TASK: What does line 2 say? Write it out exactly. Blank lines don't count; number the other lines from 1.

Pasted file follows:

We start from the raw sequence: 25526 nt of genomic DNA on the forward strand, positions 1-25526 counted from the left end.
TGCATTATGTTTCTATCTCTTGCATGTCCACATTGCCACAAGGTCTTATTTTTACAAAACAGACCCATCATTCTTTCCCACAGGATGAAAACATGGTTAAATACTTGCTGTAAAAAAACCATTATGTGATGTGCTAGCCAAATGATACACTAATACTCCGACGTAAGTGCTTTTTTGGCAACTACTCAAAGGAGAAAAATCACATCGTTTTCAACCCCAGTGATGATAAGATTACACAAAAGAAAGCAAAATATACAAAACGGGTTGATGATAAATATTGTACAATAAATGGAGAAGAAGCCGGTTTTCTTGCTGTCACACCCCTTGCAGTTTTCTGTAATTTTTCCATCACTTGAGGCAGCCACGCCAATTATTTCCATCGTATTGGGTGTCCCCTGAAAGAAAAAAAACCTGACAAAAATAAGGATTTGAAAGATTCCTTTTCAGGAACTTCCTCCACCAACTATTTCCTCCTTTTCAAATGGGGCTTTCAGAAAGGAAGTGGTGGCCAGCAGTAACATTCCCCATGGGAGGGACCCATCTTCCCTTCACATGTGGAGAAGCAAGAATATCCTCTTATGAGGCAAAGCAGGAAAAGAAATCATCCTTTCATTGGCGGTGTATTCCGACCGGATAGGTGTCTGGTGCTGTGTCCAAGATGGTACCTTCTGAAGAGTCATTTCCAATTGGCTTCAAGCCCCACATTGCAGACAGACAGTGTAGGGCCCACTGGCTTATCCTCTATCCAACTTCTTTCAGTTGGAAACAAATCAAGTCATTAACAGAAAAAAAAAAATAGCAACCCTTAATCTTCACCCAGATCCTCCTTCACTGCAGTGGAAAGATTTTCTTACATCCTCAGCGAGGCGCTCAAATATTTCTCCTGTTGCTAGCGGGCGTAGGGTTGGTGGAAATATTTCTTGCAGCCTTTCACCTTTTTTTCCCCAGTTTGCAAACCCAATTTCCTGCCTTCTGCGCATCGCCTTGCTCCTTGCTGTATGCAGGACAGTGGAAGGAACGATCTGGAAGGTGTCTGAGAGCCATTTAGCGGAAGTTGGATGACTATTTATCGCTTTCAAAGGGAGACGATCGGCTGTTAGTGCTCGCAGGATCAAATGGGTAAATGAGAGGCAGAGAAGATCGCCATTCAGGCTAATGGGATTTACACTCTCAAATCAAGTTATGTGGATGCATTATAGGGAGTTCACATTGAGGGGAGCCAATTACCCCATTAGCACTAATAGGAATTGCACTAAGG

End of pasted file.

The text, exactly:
TGCATTATGTTTCTATCTCTTGCATGTCCACATTGCCACAAGGTCTTATTTTTACAAAACAGACCCATCATTCTTTCCCACAGGATGAAAACATGGTTAAATACTTGCTGTAAAAAAACCATTATGTGATGTGCTAGCCAAATGATACACTAATACTCCGACGTAAGTGCTTTTTTGGCAACTACTCAAAGGAGAAAAATCACATCGTTTTCAACCCCAGTGATGATAAGATTACACAAAAGAAAGCAAAATATACAAAACGGGTTGATGATAAATATTGTACAATAAATGGAGAAGAAGCCGGTTTTCTTGCTGTCACACCCCTTGCAGTTTTCTGTAATTTTTCCATCACTTGAGGCAGCCACGCCAATTATTTCCATCGTATTGGGTGTCCCCTGAAAGAAAAAAAACCTGACAAAAATAAGGATTTGAAAGATTCCTTTTCAGGAACTTCCTCCACCAACTATTTCCTCCTTTTCAAATGGGGCTTTCAGAAAGGAAGTGGTGGCCAGCAGTAACATTCCCCATGGGAGGGACCCATCTTCCCTTCACATGTGGAGAAGCAAGAATATCCTCTTATGAGGCAAAGCAGGAAAAGAAATCATCCTTTCATTGGCGGTGTATTCCGACCGGATAGGTGTCTGGTGCTGTGTCCAAGATGGTACCTTCTGAAGAGTCATTTCCAATTGGCTTCAAGCCCCACATTGCAGACAGACAGTGTAGGGCCCACTGGCTTATCCTCTATCCAACTTCTTTCAGTTGGAAACAAATCAAGTCATTAACAGAAAAAAAAAAATAGCAACCCTTAATCTTCACCCAGATCCTCCTTCACTGCAGTGGAAAGATTTTCTTACATCCTCAGCGAGGCGCTCAAATATTTCTCCTGTTGCTAGCGGGCGTAGGGTTGGTGGAAATATTTCTTGCAGCCTTTCACCTTTTTTTCCCCAGTTTGCAAACCCAATTTCCTGCCTTCTGCGCATCGCCTTGCTCCTTGCTGTATGCAGGACAGTGGAAGGAACGATCTGGAAGGTGTCTGAGAGCCATTTAGCGGAAGTTGGATGACTATTTATCGCTTTCAAAGGGAGACGATCGGCTGTTAGTGCTCGCAGGATCAAATGGGTAAATGAGAGGCAGAGAAGATCGCCATTCAGGCTAATGGGATTTACACTCTCAAATCAAGTTATGTGGATGCATTATAGGGAGTTCACATTGAGGGGAGCCAATTACCCCATTAGCACTAATAGGAATTGCACTAAGG